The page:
Have you ever considered leaving the family behind and going to Disney World by yourself? Do you dream about kissing them all on the doorstep and saying, “I’ll see you in a week?” It could be that your family doesn’t share your Disney passion or maybe you just need some good old me-time. Whatever the reason you might be considering a solo trip, read along for some tips to keep you from getting too lonely at the most magical place on earth!
Disney is used to all kinds of travelers, so they won’t make you feel awkward as you step off the magical express onto your favorite resort. In fact, you’ll even be greeted with a Welcome Home! Nothing makes you feel more welcomed.
Check in at the front desk
I’m all about convenience and sometimes avoiding people interaction (I’m a weirdly extroverted introvert), but when traveling alone, I make sure to purposefully make connections along the way. Even if you’ve done the online check in, I recommend going to the front desk and proudly proclaiming, “I’m on a solo trip.” My front desk concierge immediately made me button that said “First solo trip,” so I could wear it throughout my vacation (if they don’t offer, make sure to ask for one). She also made great suggestions for places to connect with those around me and just really gave me a great start to my trip.
Don’t hide in your room
Disney resort rooms are glorious but if you’re worried about feeling lonely, they’re the last place you want to hang out. Eat in common areas. If you need to do some work, bring your laptop or phone outside and sit in the lobby or by the pool (if you can tune out distractions). Stroll the grounds for exercise.
Again, I’m kind of an introvert, so I need to create ways to start up conversations and pin trading is a great way. Stock up on pins before you go, load up your lanyard and then head out and look for Cast Members with pin collections. It’s such a fun and easy way to start up conversations, and there are just tons of neat pins to trade. Pick a character to look for (all Donald Ducks) or a theme (all Disney nerds) and let the adventure begin. As a little plug, World of Walt has a Pin of the Month Club that you can sign up for and receive a new pin each month. Start this club a few months before your trip and you’ll have a nice jump start on your pin trading.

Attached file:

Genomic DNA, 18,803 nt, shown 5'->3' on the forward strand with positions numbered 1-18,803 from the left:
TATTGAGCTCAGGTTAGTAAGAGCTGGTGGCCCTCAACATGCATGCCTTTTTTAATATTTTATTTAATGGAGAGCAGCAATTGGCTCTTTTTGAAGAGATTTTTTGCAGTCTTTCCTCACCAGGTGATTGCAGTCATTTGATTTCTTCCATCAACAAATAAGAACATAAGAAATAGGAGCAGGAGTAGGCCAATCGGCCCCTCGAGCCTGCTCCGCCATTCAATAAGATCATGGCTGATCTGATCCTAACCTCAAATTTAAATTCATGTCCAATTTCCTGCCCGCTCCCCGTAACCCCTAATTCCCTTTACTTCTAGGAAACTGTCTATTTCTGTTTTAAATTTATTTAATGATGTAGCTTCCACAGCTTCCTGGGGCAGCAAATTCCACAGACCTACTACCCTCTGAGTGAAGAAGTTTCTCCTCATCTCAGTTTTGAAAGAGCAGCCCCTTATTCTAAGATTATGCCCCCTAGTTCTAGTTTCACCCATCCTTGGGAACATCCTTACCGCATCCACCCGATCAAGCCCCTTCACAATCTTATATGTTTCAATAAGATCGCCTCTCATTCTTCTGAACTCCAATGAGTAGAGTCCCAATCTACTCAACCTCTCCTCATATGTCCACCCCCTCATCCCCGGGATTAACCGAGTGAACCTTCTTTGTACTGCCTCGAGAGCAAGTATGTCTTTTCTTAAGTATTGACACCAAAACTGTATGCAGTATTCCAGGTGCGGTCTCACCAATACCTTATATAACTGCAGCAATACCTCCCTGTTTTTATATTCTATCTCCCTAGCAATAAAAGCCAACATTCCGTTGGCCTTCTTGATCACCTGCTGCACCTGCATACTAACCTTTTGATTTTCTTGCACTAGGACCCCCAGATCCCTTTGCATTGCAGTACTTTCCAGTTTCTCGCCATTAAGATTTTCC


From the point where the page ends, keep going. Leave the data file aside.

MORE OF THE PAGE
Wear your button
If you didn’t get a personalized button from the front desk Cast Member, pick up one yourself and create a fun button yourself. You can really write anything you want one them – “I’m celebrating my first solo trip” or “First Visit … Alone!” Or, if you’re a planner, look to Etsy or similar site to find all kinds of unique personalized pins. Whatever you do, Cast Members seem to make a point to try to read your pin, so they can ask you how it’s going or what’s your favorite part about being solo.
Enjoy community meals
Personally, I found eating meals the only time I felt a bit awkward with being alone, but I did find a few ways to help me overcome that uncomfortableness. First, I mainly ate at quick service restaurants. I liked the idea of picking up my food and then finding a table among a few hundred of my friends. I always try to sit with my back to the wall, so I can see out and experience the community around me (or in other words – people watch). Another great place for solo dining are the lounges at Disney. The bartenders and servers there are very good at keeping you company and striking up conversations.